Yesterday I was retrieving an almond I dropped on the floor. I used this as an opportunity to practice Uttanasana (forward bend) to keep my yoga teacher happy.
I wondered in amazement that I could put my full palm on the floor with my legs unbent in my dotage.
Well, unbent in a Possum Shoot Road kind of bent way.
Anyway, as I grasped the almond I had a flash of realisation that this almond, this single nut, symbolised all that was wrong with the world in the lead up to the Glasgow Climate Summit.
To understand the connection, know these few things: A few years ago I won a soy/nut/grain milk maker appliance.
They are all the rage in Asia. Almond milk is a big thing in my household.
My favourite ratio for milk is 100g of almonds, to 1 litre of water. Once the pulp is removed, that equates to around five per cent almonds. And before you criticise, remember how utterly inappropriate and privileged it is to use ‘my body my choice’, and ‘no segregation’ in the vegan/carnivore/no-dairy divide as well.
So, it costs me around $30 a kilo for organic almonds. And I love Santos and The Source and believe in shopping locally, so sometimes I lash out and buy from them which is, *cough* somewhat dearer.
So, the almonds cost me at least $3 a litre to make my milk. I use filtered water for the milk, use some electricity for the appliance, then use washing water and elbow grease to clean the appliance.
I pour it into glass bottles I have to clean. There is pulp leftover, and I could use it for cakes and stuff but, lazily, I rarely do.
The chickens adore it.
Imagine my disgust when I walk down the aisle at the supermarket, and there in the fake milk section is organic almond milk in a pretty Tetrapak for $2 a litre and sometimes even less.
I have to shield my eyes from this abomination.
This week on Amazon there is organic almond milk for $1.55, delivered free all the way to my actual door! Traitorous bastards!
How is it possible that my almond milk home-made sans packaging costs much more that the supermarket or mail order equivalent?
Tetrapaks are made from several layers of wood, plastic and aluminium, with a plastic lid and glue and printing and transported to where they are filled with almonds and water and emulsifier and minerals, stabilisers and sugars, and then the Tetrapaks are put in a printed cardboard box and all the cardboard boxes are cling wrapped and put onto a pallet.
The wood for the pallet is grown in South America, the aluminium comes from Africa, the plastic is made in Asia and the printing inks from Europe. And then, once filled, the boxes of Tetrapaks are transported to my supermarket by train and truck and then stacked on shelves by my neighbour’s daughter and lit and air conditioned until I deny my inner Earth-mother and buy it and take it home.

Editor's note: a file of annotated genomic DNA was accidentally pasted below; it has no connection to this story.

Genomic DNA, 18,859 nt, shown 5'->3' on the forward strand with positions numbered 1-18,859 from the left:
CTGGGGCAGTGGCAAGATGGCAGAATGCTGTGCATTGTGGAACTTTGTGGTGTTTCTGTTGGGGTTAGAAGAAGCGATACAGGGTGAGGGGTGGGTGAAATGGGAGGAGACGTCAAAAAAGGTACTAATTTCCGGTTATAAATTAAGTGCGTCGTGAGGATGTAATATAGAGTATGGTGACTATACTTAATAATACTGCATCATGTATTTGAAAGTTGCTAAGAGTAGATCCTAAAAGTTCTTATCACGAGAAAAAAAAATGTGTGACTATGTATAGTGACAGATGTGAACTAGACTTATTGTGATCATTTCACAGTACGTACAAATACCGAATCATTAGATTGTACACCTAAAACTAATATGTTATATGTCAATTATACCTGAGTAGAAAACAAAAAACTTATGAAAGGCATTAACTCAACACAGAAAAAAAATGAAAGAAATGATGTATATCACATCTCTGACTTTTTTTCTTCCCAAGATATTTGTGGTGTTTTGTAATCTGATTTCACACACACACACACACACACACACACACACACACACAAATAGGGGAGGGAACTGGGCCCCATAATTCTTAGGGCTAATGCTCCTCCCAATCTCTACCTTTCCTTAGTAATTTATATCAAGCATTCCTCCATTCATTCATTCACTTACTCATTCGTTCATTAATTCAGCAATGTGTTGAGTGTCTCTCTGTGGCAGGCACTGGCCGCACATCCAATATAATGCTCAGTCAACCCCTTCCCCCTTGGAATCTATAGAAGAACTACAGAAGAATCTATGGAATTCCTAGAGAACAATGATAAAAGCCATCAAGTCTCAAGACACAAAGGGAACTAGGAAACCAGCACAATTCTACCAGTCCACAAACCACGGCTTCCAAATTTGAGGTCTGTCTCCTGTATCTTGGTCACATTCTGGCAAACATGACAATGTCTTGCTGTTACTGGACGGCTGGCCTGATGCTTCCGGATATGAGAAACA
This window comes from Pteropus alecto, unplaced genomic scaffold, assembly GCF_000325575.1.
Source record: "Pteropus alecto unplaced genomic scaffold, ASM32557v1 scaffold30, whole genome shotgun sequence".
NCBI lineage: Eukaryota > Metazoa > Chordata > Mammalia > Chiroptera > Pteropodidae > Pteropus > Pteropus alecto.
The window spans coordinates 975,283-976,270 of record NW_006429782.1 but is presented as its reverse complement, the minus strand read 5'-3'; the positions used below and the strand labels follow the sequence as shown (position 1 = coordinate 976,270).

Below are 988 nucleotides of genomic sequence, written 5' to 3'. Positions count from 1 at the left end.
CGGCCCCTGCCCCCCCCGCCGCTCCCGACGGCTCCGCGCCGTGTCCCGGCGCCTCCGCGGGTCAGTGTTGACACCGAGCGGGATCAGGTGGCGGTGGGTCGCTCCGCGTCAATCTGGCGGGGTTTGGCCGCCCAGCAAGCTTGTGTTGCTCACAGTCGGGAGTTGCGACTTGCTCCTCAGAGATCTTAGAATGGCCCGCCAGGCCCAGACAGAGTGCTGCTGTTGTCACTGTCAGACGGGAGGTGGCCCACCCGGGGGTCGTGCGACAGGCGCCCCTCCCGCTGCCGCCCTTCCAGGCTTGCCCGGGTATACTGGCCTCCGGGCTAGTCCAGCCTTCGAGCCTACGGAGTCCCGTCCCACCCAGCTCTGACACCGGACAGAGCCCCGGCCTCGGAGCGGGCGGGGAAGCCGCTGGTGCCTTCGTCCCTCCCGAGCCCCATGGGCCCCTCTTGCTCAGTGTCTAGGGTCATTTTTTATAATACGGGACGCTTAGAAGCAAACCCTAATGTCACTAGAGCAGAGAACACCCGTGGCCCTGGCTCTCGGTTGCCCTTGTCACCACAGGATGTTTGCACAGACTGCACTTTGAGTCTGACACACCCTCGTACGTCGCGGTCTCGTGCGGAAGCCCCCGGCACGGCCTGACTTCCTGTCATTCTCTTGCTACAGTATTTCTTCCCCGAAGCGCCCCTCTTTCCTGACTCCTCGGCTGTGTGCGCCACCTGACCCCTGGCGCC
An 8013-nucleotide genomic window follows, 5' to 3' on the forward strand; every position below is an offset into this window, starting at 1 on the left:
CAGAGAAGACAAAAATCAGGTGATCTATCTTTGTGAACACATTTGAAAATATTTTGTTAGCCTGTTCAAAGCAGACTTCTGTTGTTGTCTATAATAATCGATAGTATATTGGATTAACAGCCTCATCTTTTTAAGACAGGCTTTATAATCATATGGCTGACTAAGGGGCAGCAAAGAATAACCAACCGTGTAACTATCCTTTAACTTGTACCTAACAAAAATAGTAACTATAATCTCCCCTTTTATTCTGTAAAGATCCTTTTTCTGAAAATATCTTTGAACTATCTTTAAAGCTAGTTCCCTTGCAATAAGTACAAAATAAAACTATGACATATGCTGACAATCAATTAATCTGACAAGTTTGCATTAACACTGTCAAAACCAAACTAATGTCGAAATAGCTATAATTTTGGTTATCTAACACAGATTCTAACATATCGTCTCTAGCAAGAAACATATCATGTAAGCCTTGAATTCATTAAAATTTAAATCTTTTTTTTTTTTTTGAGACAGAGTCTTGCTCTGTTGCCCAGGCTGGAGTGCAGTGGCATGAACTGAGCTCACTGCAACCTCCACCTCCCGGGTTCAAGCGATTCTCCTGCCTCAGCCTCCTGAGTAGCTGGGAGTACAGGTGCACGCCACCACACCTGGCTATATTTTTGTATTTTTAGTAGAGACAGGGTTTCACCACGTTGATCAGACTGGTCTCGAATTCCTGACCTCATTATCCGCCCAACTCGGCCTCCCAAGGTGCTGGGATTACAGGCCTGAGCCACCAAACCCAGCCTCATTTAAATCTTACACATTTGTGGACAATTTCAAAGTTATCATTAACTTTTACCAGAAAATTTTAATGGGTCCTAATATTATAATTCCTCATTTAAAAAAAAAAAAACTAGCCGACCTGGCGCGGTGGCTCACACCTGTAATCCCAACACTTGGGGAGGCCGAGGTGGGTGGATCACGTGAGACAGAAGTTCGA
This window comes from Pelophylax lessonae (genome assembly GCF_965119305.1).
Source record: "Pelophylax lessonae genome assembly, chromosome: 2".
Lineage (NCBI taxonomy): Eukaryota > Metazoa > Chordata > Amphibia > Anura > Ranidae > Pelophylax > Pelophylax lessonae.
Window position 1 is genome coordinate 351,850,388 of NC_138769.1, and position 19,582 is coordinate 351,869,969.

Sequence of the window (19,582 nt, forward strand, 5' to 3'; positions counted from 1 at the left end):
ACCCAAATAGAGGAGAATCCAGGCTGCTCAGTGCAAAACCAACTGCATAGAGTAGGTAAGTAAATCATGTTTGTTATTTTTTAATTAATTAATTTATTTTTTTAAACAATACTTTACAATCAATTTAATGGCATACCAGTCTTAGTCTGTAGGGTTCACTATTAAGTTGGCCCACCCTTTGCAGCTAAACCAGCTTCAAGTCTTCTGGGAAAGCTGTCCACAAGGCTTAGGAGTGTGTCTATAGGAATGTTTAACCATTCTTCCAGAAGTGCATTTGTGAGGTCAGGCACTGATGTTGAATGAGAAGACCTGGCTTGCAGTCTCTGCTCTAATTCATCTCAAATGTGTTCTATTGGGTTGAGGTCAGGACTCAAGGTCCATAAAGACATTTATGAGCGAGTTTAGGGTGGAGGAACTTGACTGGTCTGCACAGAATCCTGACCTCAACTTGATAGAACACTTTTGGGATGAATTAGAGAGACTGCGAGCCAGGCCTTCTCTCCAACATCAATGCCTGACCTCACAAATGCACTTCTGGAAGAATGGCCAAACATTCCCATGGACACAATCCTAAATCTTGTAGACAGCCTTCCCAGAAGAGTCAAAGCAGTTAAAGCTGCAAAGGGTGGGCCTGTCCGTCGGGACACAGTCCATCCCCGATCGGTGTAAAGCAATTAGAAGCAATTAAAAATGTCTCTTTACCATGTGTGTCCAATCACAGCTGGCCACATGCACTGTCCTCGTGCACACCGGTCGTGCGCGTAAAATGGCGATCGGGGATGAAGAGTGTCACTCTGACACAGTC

Then there is all the energy used to dispose of the whole thing, which is supposedly recyclable, but I reckon just ends up underneath new suburbs on the Gold Coast called something eye-twitching, like ‘Advancetown’, once transported there from Myocum tip.
So I tried to work out the food miles in all of that, but maths is not my strong point – one of my many childhood humiliations was when, during primary school my teacher asked me in front of the class ‘If you have twelve apples, and give your friend six, what do you have?’ I answered ‘A better friend’. So, let’s just say the quantum of food miles must be in the squillions.
Looking at the almond on the floor I had dropped while making almond milk I realised that this is the reason for climate change. It is easier and cheaper to use all that energy and packaging and transportation and crap than it is for me to just make it myself. And much as I hate to admit to this out-loud, they actually taste pretty much the same.
How is it possible that we have got to this point of human existence? Surely this is not just about bulk buying. Is it because we have somehow priced environmental destruction so cheaply, or the raw materials so expensively? Probably both. But this has to stop. Apart from anything else there is the joy of making liquid from solids, of using my prize – what’s the point of winning something otherwise – of saving calves and their mothers from separation anxiety, and of knowing that I have done the right thing, even though no-body knows about it (knew about it). Tree, fall, forest, Bruce Cockburn.
So when I can finally manage to stand up straight after my way-too-long pose, I pledge to send my almond to the Queen, because I know she cares. And I’m asking her to take it with her to Glasgow and hold it high in her un-handbagged mitt and eat it in front of the world’s cameras and explain that this simple little single-seeded fruit is the symbol of all we need to change.
Gracefully and seamlessly, at least in my own mind, I transition from Uttanassana to Prasarita Padottanasana (so concave!), and thence to Tadassana (Me Mountain). I realise I’ve dropped the almond again. I’m so sore from my forward bend it’s hands and knees for now. Bugger the planet, I’m buying the Tetrapak next time. The nut-milk maker is in the shed. I’ll donate what I save to Greenpeace.